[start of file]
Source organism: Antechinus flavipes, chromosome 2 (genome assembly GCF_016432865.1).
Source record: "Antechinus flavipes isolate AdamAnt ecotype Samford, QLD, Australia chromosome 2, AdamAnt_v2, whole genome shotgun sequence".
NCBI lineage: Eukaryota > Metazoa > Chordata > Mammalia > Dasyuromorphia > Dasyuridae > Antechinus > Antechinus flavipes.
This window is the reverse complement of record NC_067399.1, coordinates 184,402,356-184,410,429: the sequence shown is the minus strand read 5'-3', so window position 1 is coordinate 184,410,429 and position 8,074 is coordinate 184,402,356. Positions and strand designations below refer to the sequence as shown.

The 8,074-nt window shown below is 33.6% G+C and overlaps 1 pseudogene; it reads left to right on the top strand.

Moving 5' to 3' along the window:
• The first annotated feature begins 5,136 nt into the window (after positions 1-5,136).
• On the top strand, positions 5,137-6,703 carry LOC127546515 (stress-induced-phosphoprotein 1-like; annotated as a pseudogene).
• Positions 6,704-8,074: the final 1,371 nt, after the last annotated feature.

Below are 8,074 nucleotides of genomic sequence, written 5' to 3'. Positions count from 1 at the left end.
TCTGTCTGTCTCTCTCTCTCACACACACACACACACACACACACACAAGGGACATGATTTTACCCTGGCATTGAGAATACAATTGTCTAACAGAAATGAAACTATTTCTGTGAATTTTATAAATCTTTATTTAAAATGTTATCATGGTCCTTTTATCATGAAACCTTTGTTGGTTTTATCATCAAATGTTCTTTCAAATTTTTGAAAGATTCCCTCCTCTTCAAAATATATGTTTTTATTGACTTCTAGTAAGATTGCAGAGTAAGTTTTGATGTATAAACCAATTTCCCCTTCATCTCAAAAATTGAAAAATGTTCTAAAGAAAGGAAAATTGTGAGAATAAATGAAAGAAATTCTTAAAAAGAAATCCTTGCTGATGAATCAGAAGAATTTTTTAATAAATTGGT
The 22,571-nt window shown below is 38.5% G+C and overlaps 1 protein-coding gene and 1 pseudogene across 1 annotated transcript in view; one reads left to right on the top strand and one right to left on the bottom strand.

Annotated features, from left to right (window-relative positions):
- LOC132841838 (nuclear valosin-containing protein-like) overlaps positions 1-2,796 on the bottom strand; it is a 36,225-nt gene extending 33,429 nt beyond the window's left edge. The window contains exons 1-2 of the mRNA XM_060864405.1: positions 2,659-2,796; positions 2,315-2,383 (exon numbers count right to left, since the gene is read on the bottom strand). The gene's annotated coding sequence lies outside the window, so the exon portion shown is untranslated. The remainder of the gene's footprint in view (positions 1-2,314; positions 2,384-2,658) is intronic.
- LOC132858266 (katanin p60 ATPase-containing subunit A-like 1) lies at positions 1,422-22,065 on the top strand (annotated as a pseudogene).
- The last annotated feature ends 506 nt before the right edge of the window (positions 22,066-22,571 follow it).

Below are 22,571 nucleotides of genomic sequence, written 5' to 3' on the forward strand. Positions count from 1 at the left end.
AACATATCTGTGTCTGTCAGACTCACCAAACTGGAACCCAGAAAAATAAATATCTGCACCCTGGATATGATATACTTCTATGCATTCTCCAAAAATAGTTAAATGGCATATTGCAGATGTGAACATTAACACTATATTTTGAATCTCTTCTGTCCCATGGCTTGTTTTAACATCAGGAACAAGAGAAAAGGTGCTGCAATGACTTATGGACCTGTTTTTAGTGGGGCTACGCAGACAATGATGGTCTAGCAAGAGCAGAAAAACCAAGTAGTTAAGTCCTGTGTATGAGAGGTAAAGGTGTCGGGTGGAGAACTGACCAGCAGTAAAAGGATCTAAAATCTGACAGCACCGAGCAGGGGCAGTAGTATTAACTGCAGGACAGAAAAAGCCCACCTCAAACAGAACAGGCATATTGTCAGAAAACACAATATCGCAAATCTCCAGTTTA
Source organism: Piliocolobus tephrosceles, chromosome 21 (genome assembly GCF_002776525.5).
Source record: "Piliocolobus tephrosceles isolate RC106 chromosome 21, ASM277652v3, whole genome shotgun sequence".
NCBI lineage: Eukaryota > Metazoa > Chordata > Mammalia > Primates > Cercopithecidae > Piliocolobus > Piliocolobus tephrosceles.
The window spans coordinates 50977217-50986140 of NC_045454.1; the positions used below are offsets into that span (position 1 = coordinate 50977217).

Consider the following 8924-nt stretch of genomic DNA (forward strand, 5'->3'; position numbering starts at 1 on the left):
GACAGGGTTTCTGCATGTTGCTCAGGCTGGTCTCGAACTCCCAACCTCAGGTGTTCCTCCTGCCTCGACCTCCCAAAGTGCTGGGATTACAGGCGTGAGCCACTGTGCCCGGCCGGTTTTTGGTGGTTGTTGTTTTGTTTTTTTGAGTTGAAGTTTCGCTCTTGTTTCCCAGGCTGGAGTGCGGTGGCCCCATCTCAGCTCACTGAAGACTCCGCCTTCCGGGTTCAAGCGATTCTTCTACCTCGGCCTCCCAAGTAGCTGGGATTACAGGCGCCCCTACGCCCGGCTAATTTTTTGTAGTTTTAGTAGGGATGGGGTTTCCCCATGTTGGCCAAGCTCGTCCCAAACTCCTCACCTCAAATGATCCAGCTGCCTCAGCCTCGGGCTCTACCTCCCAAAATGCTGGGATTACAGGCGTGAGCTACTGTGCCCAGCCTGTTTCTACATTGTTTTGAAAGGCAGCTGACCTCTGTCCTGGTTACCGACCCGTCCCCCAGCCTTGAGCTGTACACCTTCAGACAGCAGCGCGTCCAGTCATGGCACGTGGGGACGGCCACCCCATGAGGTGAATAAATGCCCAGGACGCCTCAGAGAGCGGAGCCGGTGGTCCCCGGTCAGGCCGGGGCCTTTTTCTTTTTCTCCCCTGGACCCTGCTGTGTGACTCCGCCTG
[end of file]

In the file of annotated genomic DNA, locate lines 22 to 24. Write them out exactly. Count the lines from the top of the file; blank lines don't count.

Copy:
The window spans coordinates 50977217-50986140 of NC_045454.1; the positions used below are offsets into that span (position 1 = coordinate 50977217).

Consider the following 8924-nt stretch of genomic DNA (forward strand, 5'->3'; position numbering starts at 1 on the left):
GACAGGGTTTCTGCATGTTGCTCAGGCTGGTCTCGAACTCCCAACCTCAGGTGTTCCTCCTGCCTCGACCTCCCAAAGTGCTGGGATTACAGGCGTGAGCCACTGTGCCCGGCCGGTTTTTGGTGGTTGTTGTTTTGTTTTTTTGAGTTGAAGTTTCGCTCTTGTTTCCCAGGCTGGAGTGCGGTGGCCCCATCTCAGCTCACTGAAGACTCCGCCTTCCGGGTTCAAGCGATTCTTCTACCTCGGCCTCCCAAGTAGCTGGGATTACAGGCGCCCCTACGCCCGGCTAATTTTTTGTAGTTTTAGTAGGGATGGGGTTTCCCCATGTTGGCCAAGCTCGTCCCAAACTCCTCACCTCAAATGATCCAGCTGCCTCAGCCTCGGGCTCTACCTCCCAAAATGCTGGGATTACAGGCGTGAGCTACTGTGCCCAGCCTGTTTCTACATTGTTTTGAAAGGCAGCTGACCTCTGTCCTGGTTACCGACCCGTCCCCCAGCCTTGAGCTGTACACCTTCAGACAGCAGCGCGTCCAGTCATGGCACGTGGGGACGGCCACCCCATGAGGTGAATAAATGCCCAGGACGCCTCAGAGAGCGGAGCCGGTGGTCCCCGGTCAGGCCGGGGCCTTTTTCTTTTTCTCCCCTGGACCCTGCTGTGTGACTCCGCCTG